This weekend I wrote about Misha Angrist, the Duke geneticist taking part in a Harvard med school survey through which his DNA will be decoded and made public.
A Duke health system administrator and the founders of the Durham Rescue Mission will be honored this weekend by the Durham chapter of the National Association for the Advancement of Colored People.
The honorees at the chapter's 34th-annual Freedom Fund Award Dinner are MaryAnn Black, Duke University Health System's associate vice president for community relations, and Ernie and Gail Mills, founders and operators of the Durham Rescue Mission.
The award dinner will be held Saturday night at the downtown Durham Marriott.
Black is the former chair of the Durham Board of Commissioners and has a master's degree in social work from UNC Chapel Hill.
Because we need another Duke/Carolina showdown...
The two universities have found another way to compete: a blood drive.
November donations to blood drives on the two campuses will be tallied and compared, with the winner announced at halftime of this year's football showdown between the two schools on Nov. 29.
As you may have read in a previous post here in Campus Notes, plenty of universities are struggling as endowments dip and budgets get tight.
But at Duke, officials don't expect to have to make budget cuts, says Tallman Trask, one of Duke's top administrators. In a question-and-answer session posted to the Duke news website, Trask said the university is in decent shape.
At least for the moment.
"We're not intending to impose any immediate or specific budget cuts right now. My biggest concern is about our expectations going forward. We don't currently have problems in our operating budget, but we could create problems by trying to take on more than we can afford. I think any changes will manifest themselves in our inability to do some things we wanted to do in the future."
"Our employee benefits will be just as generous as they were this year, and it is too early to determine salary increases for next year. I think people at Duke are more secure here than at any other place they might work."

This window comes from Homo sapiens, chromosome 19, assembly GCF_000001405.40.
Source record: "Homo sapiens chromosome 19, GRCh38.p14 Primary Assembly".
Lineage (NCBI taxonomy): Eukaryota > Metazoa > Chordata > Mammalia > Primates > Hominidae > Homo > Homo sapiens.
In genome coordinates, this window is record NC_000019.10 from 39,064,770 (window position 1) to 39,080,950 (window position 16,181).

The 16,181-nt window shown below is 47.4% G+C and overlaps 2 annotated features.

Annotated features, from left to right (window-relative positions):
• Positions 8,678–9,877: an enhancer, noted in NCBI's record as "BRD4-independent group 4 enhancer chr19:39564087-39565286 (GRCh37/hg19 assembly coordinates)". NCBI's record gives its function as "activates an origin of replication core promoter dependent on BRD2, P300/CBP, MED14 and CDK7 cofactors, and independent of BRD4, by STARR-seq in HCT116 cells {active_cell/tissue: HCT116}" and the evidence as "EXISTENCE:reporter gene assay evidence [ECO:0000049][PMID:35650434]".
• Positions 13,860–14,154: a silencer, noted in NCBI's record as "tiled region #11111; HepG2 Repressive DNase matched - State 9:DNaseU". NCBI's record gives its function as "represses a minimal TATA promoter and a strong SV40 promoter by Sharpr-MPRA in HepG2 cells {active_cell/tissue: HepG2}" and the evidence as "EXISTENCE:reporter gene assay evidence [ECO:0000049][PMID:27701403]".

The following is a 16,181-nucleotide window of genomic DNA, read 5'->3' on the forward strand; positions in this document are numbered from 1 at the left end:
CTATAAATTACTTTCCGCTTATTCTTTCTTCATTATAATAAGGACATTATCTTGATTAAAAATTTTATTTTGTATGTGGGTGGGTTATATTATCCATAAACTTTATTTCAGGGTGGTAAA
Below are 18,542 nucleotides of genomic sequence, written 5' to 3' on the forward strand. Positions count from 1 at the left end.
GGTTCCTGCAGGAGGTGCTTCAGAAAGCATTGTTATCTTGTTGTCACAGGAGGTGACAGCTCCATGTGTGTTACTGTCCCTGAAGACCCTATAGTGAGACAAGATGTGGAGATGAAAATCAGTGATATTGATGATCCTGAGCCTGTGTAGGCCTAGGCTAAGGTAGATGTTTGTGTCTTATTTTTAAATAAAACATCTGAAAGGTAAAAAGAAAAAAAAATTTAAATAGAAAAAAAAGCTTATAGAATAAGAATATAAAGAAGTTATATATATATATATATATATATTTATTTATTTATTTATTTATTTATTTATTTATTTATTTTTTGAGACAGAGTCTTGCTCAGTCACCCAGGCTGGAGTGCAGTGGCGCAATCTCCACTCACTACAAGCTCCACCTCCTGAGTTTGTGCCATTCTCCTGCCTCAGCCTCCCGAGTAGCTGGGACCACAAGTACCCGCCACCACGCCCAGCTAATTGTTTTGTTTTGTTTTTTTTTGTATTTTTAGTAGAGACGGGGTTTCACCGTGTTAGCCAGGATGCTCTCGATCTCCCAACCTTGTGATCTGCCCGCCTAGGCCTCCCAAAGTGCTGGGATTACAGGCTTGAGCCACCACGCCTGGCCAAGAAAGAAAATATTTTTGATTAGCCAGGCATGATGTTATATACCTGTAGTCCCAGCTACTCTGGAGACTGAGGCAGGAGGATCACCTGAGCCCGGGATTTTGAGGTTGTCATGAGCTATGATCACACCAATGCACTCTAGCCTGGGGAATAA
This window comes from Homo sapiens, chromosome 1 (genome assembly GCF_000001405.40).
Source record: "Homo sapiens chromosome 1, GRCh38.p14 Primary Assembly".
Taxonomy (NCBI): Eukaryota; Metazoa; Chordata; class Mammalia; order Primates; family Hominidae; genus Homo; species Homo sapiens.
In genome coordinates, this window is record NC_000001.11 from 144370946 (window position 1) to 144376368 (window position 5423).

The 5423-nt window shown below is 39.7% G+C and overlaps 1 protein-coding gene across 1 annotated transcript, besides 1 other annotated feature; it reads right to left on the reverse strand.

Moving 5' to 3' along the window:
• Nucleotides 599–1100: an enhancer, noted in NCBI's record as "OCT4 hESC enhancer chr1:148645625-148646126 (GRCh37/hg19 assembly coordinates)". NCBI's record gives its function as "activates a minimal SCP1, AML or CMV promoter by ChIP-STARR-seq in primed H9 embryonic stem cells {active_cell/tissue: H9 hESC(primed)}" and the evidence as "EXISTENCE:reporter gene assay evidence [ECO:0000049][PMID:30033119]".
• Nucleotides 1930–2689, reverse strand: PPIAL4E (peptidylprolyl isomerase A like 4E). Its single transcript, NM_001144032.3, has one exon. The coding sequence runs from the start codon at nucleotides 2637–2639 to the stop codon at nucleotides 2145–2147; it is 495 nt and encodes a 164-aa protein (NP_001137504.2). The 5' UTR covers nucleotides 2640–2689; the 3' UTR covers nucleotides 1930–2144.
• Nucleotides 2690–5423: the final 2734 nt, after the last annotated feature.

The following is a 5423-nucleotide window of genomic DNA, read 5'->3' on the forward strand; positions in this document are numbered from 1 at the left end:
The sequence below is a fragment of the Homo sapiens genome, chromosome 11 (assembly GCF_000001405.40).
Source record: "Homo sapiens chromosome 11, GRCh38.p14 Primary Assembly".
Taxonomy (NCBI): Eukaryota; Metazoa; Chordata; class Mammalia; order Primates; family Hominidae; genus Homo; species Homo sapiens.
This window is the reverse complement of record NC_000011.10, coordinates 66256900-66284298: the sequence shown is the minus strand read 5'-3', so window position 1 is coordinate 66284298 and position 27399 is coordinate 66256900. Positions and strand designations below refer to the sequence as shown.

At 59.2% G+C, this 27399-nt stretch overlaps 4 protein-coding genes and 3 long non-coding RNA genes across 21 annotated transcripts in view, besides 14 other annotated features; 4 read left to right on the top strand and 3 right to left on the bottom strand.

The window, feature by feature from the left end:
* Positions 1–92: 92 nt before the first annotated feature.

At Duke University, political science students can now take courses from someone who weathered the storms of a campaign for governor.
Michael Munger, chairman of Duke's political science department, finished a distant third as the state's Libertarian gubernatorial candidate. He got about 3 percent of the vote. Sounds like he got trounced, right?
In fact, Munger is encouraged by his vote totals and says it enforces his belief that there is room for a real, viable third party in state politics.
In campaigning, Munger learned some valuable lessons.
One, he's no Paul Harvey. Also, at least three percent of North Carolinians would trust him with their cat.
He learned some other stuff as well and told us about it. Here's what he had to say:
Duke historian John Hope Franklin is calling Barack Obama's victory in the presidential election this week "one of the most historic moments in the history of this country.
Check out more of what he has to say here.
If you went to Duke a half-century ago and wax nostalgic for long evenings breaking bread with your classmates at the campus dining hall, the university's library magazine has just the thing for you.
Click here for an exhaustive history of dining at Duke and the impact of Theodore Minah, who took over as dining chief in 1946.
As the magazine reports, he arrived at Duke at a time when students were irritated by wartime food rationing, poor dining policies and an unprepared cooking staff.
I love this snippet from a suggestion box way back in 1945:
"We know things are tough all over, but can't we have any silverware? Restaurants seem to have steaks or good cuts of meat now. How about the Union? Must we eat chicken, chicken, chicken, chicken, chicken (poorly prepared too)? Will we ever have pitchers of cream on the table at breakfast likelast year? Why continually run out of food?"
Duke University will once again test out its new emergency warning system today (Thursday).
The system, put into place earlier this year, underwent some testing last month and the university subsequently tweaked it a bit, adding two sirens to enhance its campuswide coverage.
The sirens will blare intermittently today between noon and 2 p.m. If you're on campus and hear it, remain calm. The university requests that you do not panic or call 911. It's just a test.
The plan calls for a first siren on East Campus near Trinity Avenue followed by another siren on the West Campus quad. Once those sirens are tested, the entire system will blare for about a minute. You might hear loud tones and a recorded message.
So basically, if you planned to bring a sleeping baby for a walk around campus today, you might want to re-think that plan.
Duke is one of many universities to invest in a campus warning system following the 2007 massacre at Virginia Tech where a crazed gunman on a shooting spree killed more than 30 people.
U.S. Supreme Court Justice Anthony M. Kennedy will speak at Duke Law School next Saturday, Nov. 8, at 9:30 a.m. during a dedication ceremony for the school's recent expansi
The school recently opened a 4,000-square-foot addition. Over the last several years, the law school has renovated all classrooms, added two new wings of offices and meeting rooms as well as a new suite for the school's clinic. The library has been renovated as well.
Michael Munger, the Duke political scientist running for governor under the Libertarian banner, gets some pub in Reason Magazine.